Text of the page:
What was RAID storage built for?

Storage architects for mainframe computers were feeling the heat from faster inexpensive disk drives from the emerging PC market. A group of Berkeley grad students wanted to explore a storage subsystem that could hide the intrinsic physics challenges of a large single HDD and turn a group of inexpensive smaller HDDs into a viable reliable alternative for what was then mainframe storage. That effort was accepted, adopted and became known as The Berkeley RAID Paper.

1990s. RAID became the standard for protecting enterprise data.  In the client/server era, the number of drives and capacities exploded higher, as did the resources it took to manage them. Large enterprises with dedicated resources managing disk failures, performing hot swaps, data migrations and upgrades. It was quite the cat-herding process.

2000s. In the cloud era, where infrastructure elastically scales to meet demand, storing massive amounts of data in multi-terabyte commodity disks is cost effective, BUT, storage architects had bigger issues to solve.

How to store data reliably, with highly efficient storage overhead and data integrity?

ObjectStore_Scott_HCCreating replica copies to tolerate a certain number of failures is easy, but, very expensive at cloud-scale. Conventional RAID has lower overhead, but it is limited in the number failures it can tolerate (high risk of data loss). And then there’s the management. Herding all the cats (overseeing capacity, rebuilds, migrations, and degraded performance) would be off the charts.

A new approach was necessary.

One that supported the attributes of the cloud with the millions of applications and users depending on it for their business and personal lives.

Today. Object storage. It’s the millennial approach to cloud-based data storage, archival, retrieval and cost. Why? Because it delivers significantly higher data reliability and allows virtually unlimited expansion for storage. Perfect for a hash-tagging, selfie-taking, always communicating and collaborating on-demand world.

Aren’t you happy with the millennial approach? Yeah, me too.

So, how’s this possible? Object storage uses a flat address space which creates a single massive pool of storage, unlike files organized in a hierarchy. Each object gets a unique identifier which makes it simple to retrieve without knowing the physical location.

Basically, lots of automation and efficiency. Exactly what the cloud is all about.

Now add advanced erasure coding. You gain protection and major data durability across the system, at the drive, node, rack and even data center level that traditional architectures cannot match.  Throw some juicy application software on top of the object stack and voila!

Talk about keeping all your data in one manageable place. ObjectStore_Scott_OS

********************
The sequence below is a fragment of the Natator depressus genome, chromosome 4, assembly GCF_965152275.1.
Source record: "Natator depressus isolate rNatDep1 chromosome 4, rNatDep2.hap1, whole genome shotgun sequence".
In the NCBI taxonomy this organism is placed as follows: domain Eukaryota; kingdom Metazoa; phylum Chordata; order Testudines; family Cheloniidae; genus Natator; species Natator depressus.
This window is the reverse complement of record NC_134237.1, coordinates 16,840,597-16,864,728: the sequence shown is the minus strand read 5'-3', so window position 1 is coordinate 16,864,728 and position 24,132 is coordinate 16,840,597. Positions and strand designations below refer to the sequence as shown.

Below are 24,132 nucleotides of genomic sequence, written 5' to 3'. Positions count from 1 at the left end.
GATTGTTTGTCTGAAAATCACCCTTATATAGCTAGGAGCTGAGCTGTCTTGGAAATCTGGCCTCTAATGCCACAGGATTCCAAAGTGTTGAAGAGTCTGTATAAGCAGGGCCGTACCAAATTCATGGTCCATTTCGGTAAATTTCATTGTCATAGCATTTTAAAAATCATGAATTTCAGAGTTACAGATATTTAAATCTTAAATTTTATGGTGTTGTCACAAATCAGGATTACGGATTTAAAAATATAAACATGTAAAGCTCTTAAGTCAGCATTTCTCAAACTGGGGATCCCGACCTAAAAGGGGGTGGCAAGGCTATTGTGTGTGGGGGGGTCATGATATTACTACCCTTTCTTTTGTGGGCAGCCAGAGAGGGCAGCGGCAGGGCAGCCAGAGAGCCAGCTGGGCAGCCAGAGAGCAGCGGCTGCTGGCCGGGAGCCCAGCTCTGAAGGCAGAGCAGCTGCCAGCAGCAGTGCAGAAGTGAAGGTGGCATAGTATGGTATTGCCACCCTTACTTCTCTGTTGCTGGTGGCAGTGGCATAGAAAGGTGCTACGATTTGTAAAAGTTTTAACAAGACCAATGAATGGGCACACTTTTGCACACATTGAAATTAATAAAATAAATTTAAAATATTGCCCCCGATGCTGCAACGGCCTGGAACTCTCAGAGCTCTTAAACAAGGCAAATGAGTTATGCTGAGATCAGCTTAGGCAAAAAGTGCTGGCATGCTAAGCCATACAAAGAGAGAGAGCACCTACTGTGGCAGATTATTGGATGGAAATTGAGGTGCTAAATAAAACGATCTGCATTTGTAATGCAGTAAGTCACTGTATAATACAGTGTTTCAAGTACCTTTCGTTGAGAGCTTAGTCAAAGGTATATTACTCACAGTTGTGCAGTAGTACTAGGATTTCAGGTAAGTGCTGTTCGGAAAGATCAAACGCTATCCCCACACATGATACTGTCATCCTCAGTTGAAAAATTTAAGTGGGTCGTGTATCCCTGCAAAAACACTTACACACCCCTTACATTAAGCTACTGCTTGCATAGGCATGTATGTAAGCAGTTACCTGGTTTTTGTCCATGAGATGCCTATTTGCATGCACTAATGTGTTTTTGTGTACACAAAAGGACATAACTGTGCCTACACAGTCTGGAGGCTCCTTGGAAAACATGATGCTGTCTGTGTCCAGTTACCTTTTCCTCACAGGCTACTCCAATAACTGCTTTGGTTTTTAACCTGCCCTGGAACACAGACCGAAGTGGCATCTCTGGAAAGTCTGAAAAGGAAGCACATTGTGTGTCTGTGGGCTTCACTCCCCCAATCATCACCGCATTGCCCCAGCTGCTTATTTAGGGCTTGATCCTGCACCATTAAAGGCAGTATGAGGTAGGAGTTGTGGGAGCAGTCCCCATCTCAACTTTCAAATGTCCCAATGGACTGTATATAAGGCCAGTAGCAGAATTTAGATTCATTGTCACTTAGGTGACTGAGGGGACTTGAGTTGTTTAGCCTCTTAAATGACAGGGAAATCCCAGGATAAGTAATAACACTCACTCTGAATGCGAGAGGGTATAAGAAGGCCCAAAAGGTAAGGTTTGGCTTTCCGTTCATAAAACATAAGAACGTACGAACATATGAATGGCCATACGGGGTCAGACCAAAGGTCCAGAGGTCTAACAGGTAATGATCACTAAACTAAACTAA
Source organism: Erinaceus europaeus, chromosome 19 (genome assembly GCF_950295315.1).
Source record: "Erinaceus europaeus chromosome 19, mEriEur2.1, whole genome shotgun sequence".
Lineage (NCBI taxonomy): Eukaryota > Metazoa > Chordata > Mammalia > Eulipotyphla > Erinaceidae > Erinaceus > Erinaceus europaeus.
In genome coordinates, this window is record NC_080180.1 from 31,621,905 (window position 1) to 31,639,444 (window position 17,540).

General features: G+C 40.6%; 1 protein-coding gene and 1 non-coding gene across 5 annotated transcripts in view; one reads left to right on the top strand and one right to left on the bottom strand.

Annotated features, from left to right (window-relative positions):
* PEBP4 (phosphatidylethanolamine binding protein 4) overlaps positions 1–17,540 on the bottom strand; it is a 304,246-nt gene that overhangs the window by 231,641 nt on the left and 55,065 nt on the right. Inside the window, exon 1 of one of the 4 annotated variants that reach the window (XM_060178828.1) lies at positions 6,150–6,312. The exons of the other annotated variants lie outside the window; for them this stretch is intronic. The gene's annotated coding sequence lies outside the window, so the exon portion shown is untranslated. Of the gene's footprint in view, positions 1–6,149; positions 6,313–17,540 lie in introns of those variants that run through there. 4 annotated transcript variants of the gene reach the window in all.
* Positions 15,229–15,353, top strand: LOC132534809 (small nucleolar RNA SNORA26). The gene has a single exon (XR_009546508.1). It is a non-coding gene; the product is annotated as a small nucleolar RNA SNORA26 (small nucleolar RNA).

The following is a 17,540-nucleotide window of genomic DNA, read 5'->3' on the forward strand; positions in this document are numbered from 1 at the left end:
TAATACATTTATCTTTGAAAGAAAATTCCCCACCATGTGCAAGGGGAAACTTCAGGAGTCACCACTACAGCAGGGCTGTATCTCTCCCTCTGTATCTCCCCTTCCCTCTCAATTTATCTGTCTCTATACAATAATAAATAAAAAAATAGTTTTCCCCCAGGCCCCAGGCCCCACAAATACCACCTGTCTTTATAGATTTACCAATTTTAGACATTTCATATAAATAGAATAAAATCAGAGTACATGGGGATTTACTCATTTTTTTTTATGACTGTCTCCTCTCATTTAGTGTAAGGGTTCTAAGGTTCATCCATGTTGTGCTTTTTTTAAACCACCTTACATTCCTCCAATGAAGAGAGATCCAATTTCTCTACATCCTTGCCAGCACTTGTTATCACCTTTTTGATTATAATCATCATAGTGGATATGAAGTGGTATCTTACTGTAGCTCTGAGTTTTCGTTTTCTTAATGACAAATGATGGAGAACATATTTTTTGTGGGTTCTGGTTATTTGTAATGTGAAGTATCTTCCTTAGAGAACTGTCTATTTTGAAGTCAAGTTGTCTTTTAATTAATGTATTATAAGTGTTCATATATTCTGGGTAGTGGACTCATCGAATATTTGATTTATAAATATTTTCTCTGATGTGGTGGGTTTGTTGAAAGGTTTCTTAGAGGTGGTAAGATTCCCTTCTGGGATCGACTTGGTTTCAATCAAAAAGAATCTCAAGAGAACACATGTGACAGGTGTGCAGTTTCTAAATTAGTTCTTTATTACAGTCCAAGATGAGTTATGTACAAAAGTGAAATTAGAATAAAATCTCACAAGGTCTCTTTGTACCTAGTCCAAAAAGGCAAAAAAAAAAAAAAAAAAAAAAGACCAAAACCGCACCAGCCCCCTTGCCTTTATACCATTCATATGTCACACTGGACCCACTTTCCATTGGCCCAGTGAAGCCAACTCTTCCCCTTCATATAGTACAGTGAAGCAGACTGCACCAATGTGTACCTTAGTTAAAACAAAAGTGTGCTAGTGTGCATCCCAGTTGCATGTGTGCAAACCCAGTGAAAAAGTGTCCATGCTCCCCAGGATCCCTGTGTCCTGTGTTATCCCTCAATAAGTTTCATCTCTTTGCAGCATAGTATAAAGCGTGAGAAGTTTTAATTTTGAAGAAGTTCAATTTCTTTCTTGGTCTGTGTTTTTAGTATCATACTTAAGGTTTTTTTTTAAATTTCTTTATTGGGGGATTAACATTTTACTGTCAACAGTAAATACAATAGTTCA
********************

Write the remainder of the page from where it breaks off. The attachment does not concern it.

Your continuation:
The risks, complexity, manageability and expansion headaches that traditional RAID-based storage would introduce at cloud-scale are avoided with object storage. Early adopters like Amazon S3™ and Facebook® helped pave the way and now all major cloud storage service providers have implemented cloud-scale storage architecture.

In the cloud, the idiom of herding cats does not apply with object storage.

Petabytes of capacity.  Scale that is seamless and simple. Consistent performance. Automatic rebuilds.  Are you backing up to the cloud? To object storage? If not, does this make you re-think your backup strategy?

I hope you will allow me one second to tell you about our object storage system. What if we told you, along with all of the above, our Active Archive System delivers a total cost of ownership that rivals public cloud and in many cases archival-tape? How about surviving an entire data center outage with fully protected assets?

Earth-shattering savings and data that’s always accessible? We take storage to the next level.

We, of course, are a little biased. So we invite you to try out our TCO calculator which showcases the value of object storage vs. private cloud, tape and D2D2D replication. Keeping tabs on your treasure is more economical than you think. We can prove it.

Here’s to stop herding cats.


Facebook is a trademark of Facebook, Inc. Amazon S3 is a trademark of Amazon.com, Inc. Other trademarks are the property of their respective owners and/or their affiliates.

About Scott Cleland

avatarWith over 30 years of engineering and marketing experience in Systems, flash, disk and tape storage, Scott enjoys a rich environment of storage and solutions focus. Cleland has lead WW marketing efforts as Senior Director at Violin Memory most recently and previously was the director of enterprise storage for Fusion-io, ran worldwide marketing for LSI and Adaptec. He was a key contributor in the 3ware achievement of the number one serial storage channel vendor status for two consecutive years. Before joining 3ware, he was director of product marketing and technical marketing for IBM’s Mylex storage division, and previously held marketing and engineering positions at Archive, Exabyte, BusLogic and Conner Peripherals.
Scott is currently our Senior Director Product Marketing and is always looking for a band to showcase his tasty guitar licks.
Cleland holds a degree in Electrical Engineering and attended San Jose State University.